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-- we have to recognize the problems, what we did to ourselves, how we got ourselves in this position. you can't reestablish something that hasn't existed. i would love to hear when we are going to reestablish trust in the african-american community. but we have to recognize the social and economic troubles and actually address them, not put band-aids on a gunshot wound. the last thing we need to do is establish the constitutionality of data-driven policing in a public forum because we cannot do our job without the understanding and clarification that we do not engage in systemic racism by addressing crime patterns. it is called intelligent policing. this misapplied characterization represents the greatest danger to modern policing. we cannot establish the trust that we never had. present-day chicago is the most glaring example of that today. thank you. [applause]
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>> thanks, perry, and garry as well. and thank you bill bratton for your continuing service. thank you to the heritage foundation for sponsoring this form and bringing this attention to the most serious of all kinds of problems we're facing in our communities. both bill and general meese talked about the executive sessions, and to some extent, heritage is continuing that kind of dialogue with having as multipleheard today voices coming together to discuss what they consider to be the most urgent problems. i think that is commendable in i am glad to see my friend kevin davis here from baltimore. duane crawford is here from noble.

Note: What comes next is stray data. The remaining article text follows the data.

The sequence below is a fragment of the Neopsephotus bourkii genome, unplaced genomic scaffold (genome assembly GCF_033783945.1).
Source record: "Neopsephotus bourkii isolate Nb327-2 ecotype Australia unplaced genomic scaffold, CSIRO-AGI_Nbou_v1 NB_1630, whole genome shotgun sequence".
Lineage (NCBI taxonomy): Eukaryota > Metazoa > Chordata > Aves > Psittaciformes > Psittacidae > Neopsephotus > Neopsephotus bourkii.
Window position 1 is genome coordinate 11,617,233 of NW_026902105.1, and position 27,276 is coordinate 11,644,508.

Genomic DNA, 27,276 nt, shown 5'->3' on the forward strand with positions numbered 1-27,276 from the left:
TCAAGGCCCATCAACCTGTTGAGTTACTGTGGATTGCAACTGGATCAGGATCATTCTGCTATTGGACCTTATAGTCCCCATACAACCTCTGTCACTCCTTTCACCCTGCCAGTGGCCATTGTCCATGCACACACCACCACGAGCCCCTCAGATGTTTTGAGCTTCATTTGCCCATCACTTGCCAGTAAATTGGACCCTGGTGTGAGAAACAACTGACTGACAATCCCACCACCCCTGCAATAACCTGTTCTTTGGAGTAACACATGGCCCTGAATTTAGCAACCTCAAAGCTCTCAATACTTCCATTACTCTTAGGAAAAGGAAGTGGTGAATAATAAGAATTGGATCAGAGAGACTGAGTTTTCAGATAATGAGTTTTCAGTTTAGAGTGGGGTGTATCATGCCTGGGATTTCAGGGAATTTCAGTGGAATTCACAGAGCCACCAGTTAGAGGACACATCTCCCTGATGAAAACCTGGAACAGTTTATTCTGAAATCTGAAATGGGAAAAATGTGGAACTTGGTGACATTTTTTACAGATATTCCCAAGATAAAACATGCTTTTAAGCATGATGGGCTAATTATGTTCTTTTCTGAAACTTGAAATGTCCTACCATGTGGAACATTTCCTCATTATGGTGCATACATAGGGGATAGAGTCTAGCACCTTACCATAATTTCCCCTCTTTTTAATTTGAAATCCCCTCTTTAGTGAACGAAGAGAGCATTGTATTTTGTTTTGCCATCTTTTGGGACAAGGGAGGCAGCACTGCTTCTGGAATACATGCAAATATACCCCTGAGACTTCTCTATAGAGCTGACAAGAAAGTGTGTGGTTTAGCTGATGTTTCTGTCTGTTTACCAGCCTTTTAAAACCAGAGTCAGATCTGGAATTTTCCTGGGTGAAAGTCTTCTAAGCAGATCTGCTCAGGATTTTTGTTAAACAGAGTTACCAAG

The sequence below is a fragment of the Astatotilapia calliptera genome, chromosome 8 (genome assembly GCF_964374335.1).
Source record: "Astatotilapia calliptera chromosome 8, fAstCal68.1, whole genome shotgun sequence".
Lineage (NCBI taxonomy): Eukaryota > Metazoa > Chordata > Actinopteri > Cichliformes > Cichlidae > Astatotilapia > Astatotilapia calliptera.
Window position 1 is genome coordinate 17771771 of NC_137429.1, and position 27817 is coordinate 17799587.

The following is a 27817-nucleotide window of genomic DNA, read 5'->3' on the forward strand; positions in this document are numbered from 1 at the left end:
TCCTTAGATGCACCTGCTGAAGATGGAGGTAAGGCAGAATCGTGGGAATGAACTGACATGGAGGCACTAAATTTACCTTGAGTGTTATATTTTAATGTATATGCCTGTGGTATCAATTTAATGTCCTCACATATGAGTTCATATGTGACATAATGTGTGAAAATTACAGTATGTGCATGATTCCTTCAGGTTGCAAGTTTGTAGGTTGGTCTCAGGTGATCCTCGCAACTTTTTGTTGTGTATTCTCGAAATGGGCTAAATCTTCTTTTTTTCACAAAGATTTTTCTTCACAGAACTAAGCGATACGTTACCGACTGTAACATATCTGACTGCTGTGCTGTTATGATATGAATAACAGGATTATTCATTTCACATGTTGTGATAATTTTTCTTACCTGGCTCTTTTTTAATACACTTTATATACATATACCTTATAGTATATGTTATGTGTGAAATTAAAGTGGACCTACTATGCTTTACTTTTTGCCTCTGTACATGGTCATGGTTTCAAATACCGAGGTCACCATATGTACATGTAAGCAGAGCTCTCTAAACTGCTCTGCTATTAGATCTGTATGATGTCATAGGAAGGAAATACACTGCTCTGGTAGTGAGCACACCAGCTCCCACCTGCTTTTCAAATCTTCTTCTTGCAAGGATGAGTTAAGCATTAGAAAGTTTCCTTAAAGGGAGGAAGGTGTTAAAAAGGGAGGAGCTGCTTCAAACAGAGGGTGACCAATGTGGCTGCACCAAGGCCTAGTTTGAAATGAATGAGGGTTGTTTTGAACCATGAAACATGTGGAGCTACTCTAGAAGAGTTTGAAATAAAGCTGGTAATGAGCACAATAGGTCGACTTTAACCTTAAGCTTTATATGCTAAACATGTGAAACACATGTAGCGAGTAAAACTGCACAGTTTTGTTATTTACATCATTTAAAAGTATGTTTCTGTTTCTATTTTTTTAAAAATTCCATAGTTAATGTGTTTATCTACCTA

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chuck wexler from perf. vince is here from the iscp and we are grateful to have tom from the montgomery police department, and also the major city chiefs. we are really fortunate to have that kind of attention in this community support coming together to hear from the heritage foundation who was sponsoring this event. i think it is very important. let me say there are a couple of papers in here that i have had the chance to share some views and one thing i want to talk about is the idea of crime without consequences. that turns out to be a tale of two cities, and i'm not talking angeles, york and los i'm talking about within the same cities. protect life,to property, maintain peace and
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that becomes elusive, because of violent crime rates have risen in many major cities. in the end of 2016 13 cities including houston, philadelphia, san antonio, and a lot of others have experienced increases in violent crime. chicago, as garry talked about just reported it is 500 already this year. 800 was not spoken about is carjackings so far this year. it is not happening in the entire city, it is happening in certain neighborhoods. even in charlotte, north ofolina, we have had a spike 13% involving drug homicides. more troubling than that, and this is something that hasn't been talked about, is that police are solving far fewer homicides that we have in the past. "philadelphia inquirer" concluded in 2017 "people are getting away with murder."